I guess Google founders, Larry and Sergey, have had their propellers spinning lately. They’ve taken time off cruising around their Lego castles on Segweys long enough to contemplate their next move towards global domination, web browsing.

Google released a beta version of it’s web browser Chrome last week and nerd ‘net boards erupted in fawning adulation of the new toy. It’s a real under-the-hood kind of praise, as most of its best features are obscure, but technically useful, improvements to the way a browser shows pages.

Yeah, it looks neat and works pretty damn quick. But, so what? You might be surprised by my recommendation about what to use it for, but let’s take a look anyway.

It sports an minimalist layout with pages loaded in tabs at the top and a conspicuous lack of a menu bar for items like File, Edit, Tools, etc. The basic look is Viagra blue and owes its aesthetic to current versions of Internet Explorer. When you launch it, it loads the most visited sites in a thumbnail grid across the page. There isn’t a bookmarks dropdown list, although most recently visited pages are listed to the right of the thumbnails.

Managing bookmarks is really lame. You are forced to use the suggested results “feature” in various entry boxes and new tab dropdown. You can turn on a bookmarks toolbar, but good luck setting it up easily. This alone is going to confuse most people and piss off the rest.

You get Back and Forward buttons, but no Home button by default. You can enable it by clicking the little wrench and choosing options, but I doubt many people will know to even look for that. There aren’t many buttons at all actually. That makes for a clean interface, but not very mouse-friendly.

Pages load quickly as expected and seem to render in a standards-compliant way. The javascript interpreter was apparently rebuilt from scratch, so AJAX heavy web apps really thrive on Chrome. And that’s what it seems really made for. All the Google Apps; Gmail, Reader, Maps, etc., are blazing fast in Chrome.

You can even break these off into standalone applications that can be launched from the Start menu. That means you can have three custom-sized windows open at once showing your mail, feeds, and custom map showing the best pastrami sandwich in town. That’s exactly what I intend to use it for when they release it for Mac (it’s Windows only right now).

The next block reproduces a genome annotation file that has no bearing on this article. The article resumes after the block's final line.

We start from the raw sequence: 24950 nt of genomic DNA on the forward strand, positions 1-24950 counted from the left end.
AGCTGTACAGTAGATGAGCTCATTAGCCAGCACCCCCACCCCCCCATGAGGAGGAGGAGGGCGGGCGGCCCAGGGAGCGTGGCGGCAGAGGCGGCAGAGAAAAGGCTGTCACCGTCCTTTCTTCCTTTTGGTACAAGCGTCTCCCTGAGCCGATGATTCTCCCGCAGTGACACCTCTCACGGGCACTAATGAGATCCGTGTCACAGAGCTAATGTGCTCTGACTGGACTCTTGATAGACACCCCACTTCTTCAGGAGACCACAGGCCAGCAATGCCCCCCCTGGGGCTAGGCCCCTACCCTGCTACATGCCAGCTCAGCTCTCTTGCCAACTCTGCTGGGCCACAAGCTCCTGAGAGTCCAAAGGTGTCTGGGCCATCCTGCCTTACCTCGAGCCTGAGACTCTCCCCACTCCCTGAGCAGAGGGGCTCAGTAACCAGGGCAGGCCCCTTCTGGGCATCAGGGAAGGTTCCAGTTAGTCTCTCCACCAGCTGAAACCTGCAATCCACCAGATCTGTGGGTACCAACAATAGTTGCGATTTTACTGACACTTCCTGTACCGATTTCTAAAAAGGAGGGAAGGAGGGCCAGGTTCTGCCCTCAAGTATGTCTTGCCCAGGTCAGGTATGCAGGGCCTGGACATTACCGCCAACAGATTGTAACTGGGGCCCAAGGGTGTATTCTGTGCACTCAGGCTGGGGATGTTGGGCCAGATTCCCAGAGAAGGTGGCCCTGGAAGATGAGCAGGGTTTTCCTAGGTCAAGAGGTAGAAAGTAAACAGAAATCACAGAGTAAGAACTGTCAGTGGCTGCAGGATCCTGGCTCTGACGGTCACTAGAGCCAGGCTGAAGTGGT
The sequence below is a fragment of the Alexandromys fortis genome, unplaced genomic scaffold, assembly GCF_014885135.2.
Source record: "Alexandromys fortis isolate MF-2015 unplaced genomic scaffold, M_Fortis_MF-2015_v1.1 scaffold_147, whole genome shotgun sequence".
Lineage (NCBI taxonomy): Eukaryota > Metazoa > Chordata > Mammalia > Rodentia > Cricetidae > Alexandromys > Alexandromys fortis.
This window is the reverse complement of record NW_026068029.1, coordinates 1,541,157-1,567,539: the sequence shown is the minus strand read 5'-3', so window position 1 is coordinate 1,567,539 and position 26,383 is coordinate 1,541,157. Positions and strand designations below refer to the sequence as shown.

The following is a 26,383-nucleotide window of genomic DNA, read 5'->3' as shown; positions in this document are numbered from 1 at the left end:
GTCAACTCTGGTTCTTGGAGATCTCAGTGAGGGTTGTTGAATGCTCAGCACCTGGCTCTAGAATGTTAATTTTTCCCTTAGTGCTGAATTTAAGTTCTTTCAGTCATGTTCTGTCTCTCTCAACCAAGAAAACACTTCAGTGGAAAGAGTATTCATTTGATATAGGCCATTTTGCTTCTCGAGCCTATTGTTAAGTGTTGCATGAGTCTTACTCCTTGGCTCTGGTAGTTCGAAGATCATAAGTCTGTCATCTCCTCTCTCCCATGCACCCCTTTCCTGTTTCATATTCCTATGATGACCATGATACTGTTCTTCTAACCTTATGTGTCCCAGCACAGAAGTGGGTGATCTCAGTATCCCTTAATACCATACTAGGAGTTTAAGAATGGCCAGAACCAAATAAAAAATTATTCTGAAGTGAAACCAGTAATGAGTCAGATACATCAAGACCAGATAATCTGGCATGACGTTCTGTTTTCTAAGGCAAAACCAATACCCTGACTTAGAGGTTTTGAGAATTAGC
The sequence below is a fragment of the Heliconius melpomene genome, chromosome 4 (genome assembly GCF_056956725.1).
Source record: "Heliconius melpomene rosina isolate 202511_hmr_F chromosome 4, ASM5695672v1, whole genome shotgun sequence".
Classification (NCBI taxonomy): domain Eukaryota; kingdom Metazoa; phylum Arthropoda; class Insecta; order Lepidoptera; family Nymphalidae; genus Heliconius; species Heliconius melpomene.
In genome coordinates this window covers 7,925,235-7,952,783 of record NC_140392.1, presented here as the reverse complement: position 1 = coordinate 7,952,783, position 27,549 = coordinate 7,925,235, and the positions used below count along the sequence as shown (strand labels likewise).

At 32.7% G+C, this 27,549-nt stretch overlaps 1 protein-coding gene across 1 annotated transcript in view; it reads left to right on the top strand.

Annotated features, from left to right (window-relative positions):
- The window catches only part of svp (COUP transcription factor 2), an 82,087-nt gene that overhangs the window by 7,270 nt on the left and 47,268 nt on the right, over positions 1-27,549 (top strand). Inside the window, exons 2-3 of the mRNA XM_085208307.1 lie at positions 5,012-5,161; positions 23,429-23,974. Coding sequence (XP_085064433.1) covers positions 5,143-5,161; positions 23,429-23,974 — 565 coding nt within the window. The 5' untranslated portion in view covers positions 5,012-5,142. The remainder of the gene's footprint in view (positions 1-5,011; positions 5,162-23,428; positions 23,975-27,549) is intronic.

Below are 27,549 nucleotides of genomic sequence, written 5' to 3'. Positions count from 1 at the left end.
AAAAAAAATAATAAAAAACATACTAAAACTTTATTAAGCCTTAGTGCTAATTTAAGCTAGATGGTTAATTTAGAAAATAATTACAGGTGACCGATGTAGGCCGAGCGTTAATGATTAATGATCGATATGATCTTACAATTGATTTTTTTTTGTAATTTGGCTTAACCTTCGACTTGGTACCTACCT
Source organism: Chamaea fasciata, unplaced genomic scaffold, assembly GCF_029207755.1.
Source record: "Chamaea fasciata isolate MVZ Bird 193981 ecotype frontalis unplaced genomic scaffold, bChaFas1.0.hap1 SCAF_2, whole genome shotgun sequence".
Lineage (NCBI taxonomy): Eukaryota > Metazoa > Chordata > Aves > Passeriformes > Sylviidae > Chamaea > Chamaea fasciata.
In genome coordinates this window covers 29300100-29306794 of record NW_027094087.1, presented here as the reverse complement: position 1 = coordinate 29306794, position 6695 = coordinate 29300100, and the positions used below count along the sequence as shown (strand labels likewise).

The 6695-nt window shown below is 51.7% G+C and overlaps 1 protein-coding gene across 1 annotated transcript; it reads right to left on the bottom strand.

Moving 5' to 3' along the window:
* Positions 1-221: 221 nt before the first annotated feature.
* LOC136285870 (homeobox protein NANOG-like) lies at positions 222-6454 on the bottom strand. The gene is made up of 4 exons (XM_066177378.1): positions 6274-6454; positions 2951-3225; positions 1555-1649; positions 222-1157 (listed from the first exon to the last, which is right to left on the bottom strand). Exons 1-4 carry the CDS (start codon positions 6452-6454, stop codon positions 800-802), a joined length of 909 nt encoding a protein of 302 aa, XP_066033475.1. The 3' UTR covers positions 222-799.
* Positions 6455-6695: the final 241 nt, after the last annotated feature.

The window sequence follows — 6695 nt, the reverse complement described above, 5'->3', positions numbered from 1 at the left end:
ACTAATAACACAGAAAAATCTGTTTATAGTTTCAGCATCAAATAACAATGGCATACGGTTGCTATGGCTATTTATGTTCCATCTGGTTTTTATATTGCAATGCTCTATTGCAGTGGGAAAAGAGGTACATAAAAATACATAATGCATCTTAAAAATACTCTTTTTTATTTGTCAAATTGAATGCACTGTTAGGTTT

Many of Chrome’s best features are directly ripped off from or easily reproducible in Firefox. The download manager, suggested search in the URL box, most visited sites, tab-centric layout, and “stealth” mode are already available in Firefox 3 as easily acquired extensions.

The people who want this are also the ones who would buy an iPhone modified to look like a Star Trek communicator.

But Chrome does have one great feature called “Incognito” that allows you to surf the web and leave no tracks on your computer. It doesn’t store your history, page caches, or cookies. So you can fire it up and surf away, knowing that there will be no trace once you quit. It’s true that Firefox and IE8 already do this, but Chrome’s implementation with break away windows is pretty damn cool.

This mode is touted as a way to “to plan surprises like gifts or birthdays” without their knowledge. Yeah, right. For the rest of the world, that’s called Porn Mode. It’s like setting up a self-cleaning jack shack in the shed behind the big house. I guess Adam Sandler is a consultant at Google now.

But, if you’re reading this to get my recommendation about whether to switch, here is my advice:

Turn off your computer. Drive to Folly Beach and climb the stairs to the rooftop of Snapper Jack’s. Order some good brown beer and some onion rings. Think of three friends you haven’t talked to in five years. Call them. Watch the sun go down. Spend the drive home with the radio loud, not thinking about whether anything you can download will change your life in any way.

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